Brian Blanchfield is the author of two books of poetry---Not Even Then (University of California Press) and A Several World, (Nightboat Books, 2014)---as well as a chapbook, The History of Ideas, 1973-2012 (Spork Press) and a collection of essays, in progress: Onesheets, a finalist for a 2013 Creative Capital Innovative Literature grant. His recent work has appeared in The Nation, Chicago Review, The Brooklyn Rail, A Public Space, Lana Turner, The Paris Review, Web Conjunctions, Guernica, The Awl, and The Poetry Project Newsletter, among other journals and magazines. Born in 1973, in Winston-Salem, NC, he spent his twenties in New York City, where he worked in the editorial department of Farrar, Straus and Giroux and taught creative writing and literature at Pratt Institute of Art. He has taught also as core faculty in the graduate writing programs of Otis College of Art and Design, in Los Angeles, and at the University of Montana, Missoula. A poetry editor of Fence, he lives in Tucson, where he teaches creative writing in the University of Arizona Honors College and runs the Intermezzo Reading Series at The Temple Lounge.
According to Herodotus
The Phoenicians were good at trenches. A channel
with steep sides often broke, they saw, so
they knew to widen out near the lip.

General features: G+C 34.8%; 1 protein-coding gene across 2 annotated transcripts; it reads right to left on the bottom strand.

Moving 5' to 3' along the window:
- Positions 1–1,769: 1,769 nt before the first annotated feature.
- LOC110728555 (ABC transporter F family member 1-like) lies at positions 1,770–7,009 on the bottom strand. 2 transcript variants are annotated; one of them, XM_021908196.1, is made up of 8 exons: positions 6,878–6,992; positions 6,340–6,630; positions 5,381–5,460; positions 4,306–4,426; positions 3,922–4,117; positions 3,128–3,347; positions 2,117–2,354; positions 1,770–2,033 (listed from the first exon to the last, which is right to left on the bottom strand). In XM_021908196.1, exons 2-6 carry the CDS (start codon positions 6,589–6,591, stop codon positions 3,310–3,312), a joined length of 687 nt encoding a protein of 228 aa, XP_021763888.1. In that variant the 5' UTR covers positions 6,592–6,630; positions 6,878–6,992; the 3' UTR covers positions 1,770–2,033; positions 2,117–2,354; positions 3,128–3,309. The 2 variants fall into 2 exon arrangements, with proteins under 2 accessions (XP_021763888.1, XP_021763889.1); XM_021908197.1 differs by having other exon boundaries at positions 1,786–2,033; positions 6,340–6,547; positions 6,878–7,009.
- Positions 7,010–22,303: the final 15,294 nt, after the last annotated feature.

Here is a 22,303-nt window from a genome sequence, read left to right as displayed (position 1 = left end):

If they were digging waterways, about twice as wide
as volume demanded was optimal
With bridges, not so much. Built a couple crossing
a strait, one made of flax, and the other,
papyrus. That is history. A paper bridge
didn’t hold, though, after a storm, doesn’t. That
is engineering. The final chariot
is the chariot befitting the king, carted right up
to overlook what he had arranged
to surpass. Wouldn’t. That is policy.
A people far from sovereign.
Good at trenches, bad at bridges.
On the job after the ransack and pillage
of another people. Only in Arizona and only now
is Phoenician a demonym. I mean, what I heard is
there was no Phoenix home
to Phoenicians destroying Greece
for Persia. Only a story of a bird upstart
where another bird burned. Demonym has its own
Wikipedia page. The word is
twenty-two years old. Imagine your own
twenty-two year old [demonym here] here:
curly hair, lashes, headphones if you like.
Tell him, if you like, learning where he’s from,
what he is. Now imagine
learning where he’s from, being what you are,
sending him back. That is
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